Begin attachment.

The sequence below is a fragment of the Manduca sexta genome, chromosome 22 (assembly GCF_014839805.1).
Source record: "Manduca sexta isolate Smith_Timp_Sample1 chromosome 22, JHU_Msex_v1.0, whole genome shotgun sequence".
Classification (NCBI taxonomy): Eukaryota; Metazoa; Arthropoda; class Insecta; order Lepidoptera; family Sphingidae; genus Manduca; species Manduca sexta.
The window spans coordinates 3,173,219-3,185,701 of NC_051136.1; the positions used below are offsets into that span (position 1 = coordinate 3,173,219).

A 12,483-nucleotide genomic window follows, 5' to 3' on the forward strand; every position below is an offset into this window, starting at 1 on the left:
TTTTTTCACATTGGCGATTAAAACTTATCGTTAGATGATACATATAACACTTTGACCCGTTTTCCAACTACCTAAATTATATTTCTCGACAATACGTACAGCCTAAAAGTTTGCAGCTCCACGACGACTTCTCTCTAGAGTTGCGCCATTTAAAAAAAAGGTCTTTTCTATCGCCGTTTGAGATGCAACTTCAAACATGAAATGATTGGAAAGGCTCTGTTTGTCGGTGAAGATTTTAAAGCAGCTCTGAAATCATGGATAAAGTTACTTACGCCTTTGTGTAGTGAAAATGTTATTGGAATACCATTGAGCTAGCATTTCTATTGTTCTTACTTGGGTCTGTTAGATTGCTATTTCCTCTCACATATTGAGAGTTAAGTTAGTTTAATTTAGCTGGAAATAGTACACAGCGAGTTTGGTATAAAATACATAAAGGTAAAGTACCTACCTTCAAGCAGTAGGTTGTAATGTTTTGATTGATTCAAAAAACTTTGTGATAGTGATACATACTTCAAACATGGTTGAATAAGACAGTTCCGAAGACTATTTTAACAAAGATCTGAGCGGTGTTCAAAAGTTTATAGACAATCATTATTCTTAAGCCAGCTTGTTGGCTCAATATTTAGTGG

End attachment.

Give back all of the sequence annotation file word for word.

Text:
The sequence below is a fragment of the Manduca sexta genome, chromosome 22 (assembly GCF_014839805.1).
Source record: "Manduca sexta isolate Smith_Timp_Sample1 chromosome 22, JHU_Msex_v1.0, whole genome shotgun sequence".
Classification (NCBI taxonomy): Eukaryota; Metazoa; Arthropoda; class Insecta; order Lepidoptera; family Sphingidae; genus Manduca; species Manduca sexta.
The window spans coordinates 3,173,219-3,185,701 of NC_051136.1; the positions used below are offsets into that span (position 1 = coordinate 3,173,219).

A 12,483-nucleotide genomic window follows, 5' to 3' on the forward strand; every position below is an offset into this window, starting at 1 on the left:
TTTTTTCACATTGGCGATTAAAACTTATCGTTAGATGATACATATAACACTTTGACCCGTTTTCCAACTACCTAAATTATATTTCTCGACAATACGTACAGCCTAAAAGTTTGCAGCTCCACGACGACTTCTCTCTAGAGTTGCGCCATTTAAAAAAAAGGTCTTTTCTATCGCCGTTTGAGATGCAACTTCAAACATGAAATGATTGGAAAGGCTCTGTTTGTCGGTGAAGATTTTAAAGCAGCTCTGAAATCATGGATAAAGTTACTTACGCCTTTGTGTAGTGAAAATGTTATTGGAATACCATTGAGCTAGCATTTCTATTGTTCTTACTTGGGTCTGTTAGATTGCTATTTCCTCTCACATATTGAGAGTTAAGTTAGTTTAATTTAGCTGGAAATAGTACACAGCGAGTTTGGTATAAAATACATAAAGGTAAAGTACCTACCTTCAAGCAGTAGGTTGTAATGTTTTGATTGATTCAAAAAACTTTGTGATAGTGATACATACTTCAAACATGGTTGAATAAGACAGTTCCGAAGACTATTTTAACAAAGATCTGAGCGGTGTTCAAAAGTTTATAGACAATCATTATTCTTAAGCCAGCTTGTTGGCTCAATATTTAGTGG